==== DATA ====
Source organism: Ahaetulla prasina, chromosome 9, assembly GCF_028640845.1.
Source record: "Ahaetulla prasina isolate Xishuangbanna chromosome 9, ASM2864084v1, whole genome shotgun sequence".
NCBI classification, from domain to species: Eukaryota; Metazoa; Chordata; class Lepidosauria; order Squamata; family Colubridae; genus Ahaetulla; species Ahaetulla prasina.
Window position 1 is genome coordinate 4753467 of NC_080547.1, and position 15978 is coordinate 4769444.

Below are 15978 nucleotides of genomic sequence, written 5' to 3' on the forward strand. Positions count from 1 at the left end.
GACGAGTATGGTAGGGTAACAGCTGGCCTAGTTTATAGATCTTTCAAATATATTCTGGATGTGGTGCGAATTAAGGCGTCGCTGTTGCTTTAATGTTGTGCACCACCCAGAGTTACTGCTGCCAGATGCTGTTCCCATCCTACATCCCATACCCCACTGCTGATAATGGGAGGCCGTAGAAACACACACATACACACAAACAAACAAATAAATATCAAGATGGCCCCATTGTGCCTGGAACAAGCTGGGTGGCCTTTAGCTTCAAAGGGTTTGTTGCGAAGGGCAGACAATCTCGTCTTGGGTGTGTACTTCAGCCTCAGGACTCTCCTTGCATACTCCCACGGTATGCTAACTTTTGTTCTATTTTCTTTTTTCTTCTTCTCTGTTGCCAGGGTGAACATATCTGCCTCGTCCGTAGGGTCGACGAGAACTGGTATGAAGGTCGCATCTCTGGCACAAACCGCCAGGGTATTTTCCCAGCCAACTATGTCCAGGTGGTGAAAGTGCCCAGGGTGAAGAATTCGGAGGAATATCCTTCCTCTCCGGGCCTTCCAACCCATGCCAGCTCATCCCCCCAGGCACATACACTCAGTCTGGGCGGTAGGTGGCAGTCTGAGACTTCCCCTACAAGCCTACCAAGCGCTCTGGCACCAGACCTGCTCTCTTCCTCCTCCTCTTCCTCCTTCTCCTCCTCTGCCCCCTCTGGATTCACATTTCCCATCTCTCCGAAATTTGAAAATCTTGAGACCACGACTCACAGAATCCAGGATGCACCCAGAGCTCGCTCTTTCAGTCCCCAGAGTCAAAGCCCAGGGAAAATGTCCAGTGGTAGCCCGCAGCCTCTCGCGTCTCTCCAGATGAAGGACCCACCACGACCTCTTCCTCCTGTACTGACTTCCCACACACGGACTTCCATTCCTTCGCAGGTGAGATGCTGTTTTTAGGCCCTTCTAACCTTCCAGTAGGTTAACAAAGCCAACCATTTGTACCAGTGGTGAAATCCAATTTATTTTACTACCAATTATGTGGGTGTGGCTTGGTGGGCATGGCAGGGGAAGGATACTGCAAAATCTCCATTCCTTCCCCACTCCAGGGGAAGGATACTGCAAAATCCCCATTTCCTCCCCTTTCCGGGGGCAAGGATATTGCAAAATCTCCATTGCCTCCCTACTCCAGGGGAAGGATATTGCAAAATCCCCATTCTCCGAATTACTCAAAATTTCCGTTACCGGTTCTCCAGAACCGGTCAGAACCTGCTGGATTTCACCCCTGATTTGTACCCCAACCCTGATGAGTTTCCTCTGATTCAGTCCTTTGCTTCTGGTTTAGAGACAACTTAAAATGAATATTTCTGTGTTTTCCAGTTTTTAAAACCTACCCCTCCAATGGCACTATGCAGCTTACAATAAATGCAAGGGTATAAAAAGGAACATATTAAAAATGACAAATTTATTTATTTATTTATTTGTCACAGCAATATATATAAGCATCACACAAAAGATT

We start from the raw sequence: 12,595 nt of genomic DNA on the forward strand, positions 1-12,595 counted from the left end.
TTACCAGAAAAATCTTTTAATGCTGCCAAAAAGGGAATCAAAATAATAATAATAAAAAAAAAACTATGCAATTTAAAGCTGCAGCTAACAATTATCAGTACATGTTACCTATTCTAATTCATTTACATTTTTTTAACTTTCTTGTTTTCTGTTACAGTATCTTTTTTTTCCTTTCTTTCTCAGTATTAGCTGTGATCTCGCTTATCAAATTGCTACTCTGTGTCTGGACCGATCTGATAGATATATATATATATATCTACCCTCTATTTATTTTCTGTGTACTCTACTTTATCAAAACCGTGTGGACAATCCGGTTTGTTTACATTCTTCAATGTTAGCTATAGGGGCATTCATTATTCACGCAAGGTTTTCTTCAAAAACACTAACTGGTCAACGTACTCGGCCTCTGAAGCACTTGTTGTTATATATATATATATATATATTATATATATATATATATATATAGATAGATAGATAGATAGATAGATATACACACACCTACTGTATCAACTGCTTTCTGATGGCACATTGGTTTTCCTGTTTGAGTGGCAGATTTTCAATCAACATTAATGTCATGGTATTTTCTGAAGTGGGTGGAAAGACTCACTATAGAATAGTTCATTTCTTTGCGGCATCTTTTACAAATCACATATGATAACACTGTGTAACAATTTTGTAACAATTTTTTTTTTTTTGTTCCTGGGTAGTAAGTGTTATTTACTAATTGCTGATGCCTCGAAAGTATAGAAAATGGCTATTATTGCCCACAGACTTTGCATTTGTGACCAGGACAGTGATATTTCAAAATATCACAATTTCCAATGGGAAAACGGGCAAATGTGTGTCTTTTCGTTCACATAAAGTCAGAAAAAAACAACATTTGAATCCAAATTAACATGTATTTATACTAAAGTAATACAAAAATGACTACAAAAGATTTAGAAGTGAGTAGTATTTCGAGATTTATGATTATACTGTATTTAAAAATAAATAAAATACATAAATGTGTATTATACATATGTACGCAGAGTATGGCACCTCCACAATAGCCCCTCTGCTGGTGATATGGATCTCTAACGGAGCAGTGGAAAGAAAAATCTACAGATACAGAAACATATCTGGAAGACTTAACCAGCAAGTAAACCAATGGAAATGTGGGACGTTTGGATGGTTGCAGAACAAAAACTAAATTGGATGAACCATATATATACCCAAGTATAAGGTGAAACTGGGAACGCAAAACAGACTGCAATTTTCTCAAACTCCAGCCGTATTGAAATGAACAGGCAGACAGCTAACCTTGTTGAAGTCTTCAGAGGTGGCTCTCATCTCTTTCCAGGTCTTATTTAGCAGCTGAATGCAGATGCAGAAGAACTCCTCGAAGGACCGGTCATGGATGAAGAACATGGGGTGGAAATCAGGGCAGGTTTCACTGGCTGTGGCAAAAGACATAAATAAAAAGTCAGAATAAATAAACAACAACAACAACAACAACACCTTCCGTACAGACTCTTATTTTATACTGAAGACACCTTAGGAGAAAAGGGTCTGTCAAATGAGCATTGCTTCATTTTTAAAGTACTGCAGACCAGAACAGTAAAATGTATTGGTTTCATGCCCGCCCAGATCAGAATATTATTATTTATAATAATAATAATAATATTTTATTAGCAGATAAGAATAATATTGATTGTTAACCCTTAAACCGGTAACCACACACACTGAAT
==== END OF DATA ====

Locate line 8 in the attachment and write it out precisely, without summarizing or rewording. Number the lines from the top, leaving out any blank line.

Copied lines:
TTACCAGAAAAATCTTTTAATGCTGCCAAAAAGGGAATCAAAATAATAATAATAAAAAAAAAACTATGCAATTTAAAGCTGCAGCTAACAATTATCAGTACATGTTACCTATTCTAATTCATTTACATTTTTTTAACTTTCTTGTTTTCTGTTACAGTATCTTTTTTTTCCTTTCTTTCTCAGTATTAGCTGTGATCTCGCTTATCAAATTGCTACTCTGTGTCTGGACCGATCTGATAGATATATATATATATATCTACCCTCTATTTATTTTCTGTGTACTCTACTTTATCAAAACCGTGTGGACAATCCGGTTTGTTTACATTCTTCAATGTTAGCTATAGGGGCATTCATTATTCACGCAAGGTTTTCTTCAAAAACACTAACTGGTCAACGTACTCGGCCTCTGAAGCACTTGTTGTTATATATATATATATATATATTATATATATATATATATATATAGATAGATAGATAGATAGATAGATATACACACACCTACTGTATCAACTGCTTTCTGATGGCACATTGGTTTTCCTGTTTGAGTGGCAGATTTTCAATCAACATTAATGTCATGGTATTTTCTGAAGTGGGTGGAAAGACTCACTATAGAATAGTTCATTTCTTTGCGGCATCTTTTACAAATCACATATGATAACACTGTGTAACAATTTTGTAACAATTTTTTTTTTTTTGTTCCTGGGTAGTAAGTGTTATTTACTAATTGCTGATGCCTCGAAAGTATAGAAAATGGCTATTATTGCCCACAGACTTTGCATTTGTGACCAGGACAGTGATATTTCAAAATATCACAATTTCCAATGGGAAAACGGGCAAATGTGTGTCTTTTCGTTCACATAAAGTCAGAAAAAAACAACATTTGAATCCAAATTAACATGTATTTATACTAAAGTAATACAAAAATGACTACAAAAGATTTAGAAGTGAGTAGTATTTCGAGATTTATGATTATACTGTATTTAAAAATAAATAAAATACATAAATGTGTATTATACATATGTACGCAGAGTATGGCACCTCCACAATAGCCCCTCTGCTGGTGATATGGATCTCTAACGGAGCAGTGGAAAGAAAAATCTACAGATACAGAAACATATCTGGAAGACTTAACCAGCAAGTAAACCAATGGAAATGTGGGACGTTTGGATGGTTGCAGAACAAAAACTAAATTGGATGAACCATATATATACCCAAGTATAAGGTGAAACTGGGAACGCAAAACAGACTGCAATTTTCTCAAACTCCAGCCGTATTGAAATGAACAGGCAGACAGCTAACCTTGTTGAAGTCTTCAGAGGTGGCTCTCATCTCTTTCCAGGTCTTATTTAGCAGCTGAATGCAGATGCAGAAGAACTCCTCGAAGGACCGGTCATGGATGAAGAACATGGGGTGGAAATCAGGGCAGGTTTCACTGGCTGTGGCAAAAGACATAAATAAAAAGTCAGAATAAATAAACAACAACAACAACAACAACACCTTCCGTACAGACTCTTATTTTATACTGAAGACACCTTAGGAGAAAAGGGTCTGTCAAATGAGCATTGCTTCATTTTTAAAGTACTGCAGACCAGAACAGTAAAATGTATTGGTTTCATGCCCGCCCAGATCAGAATATTATTATTTATAATAATAATAATAATATTTTATTAGCAGATAAGAATAATATTGATTGTTAACCCTTAAACCGGTAACCACACACACTGAAT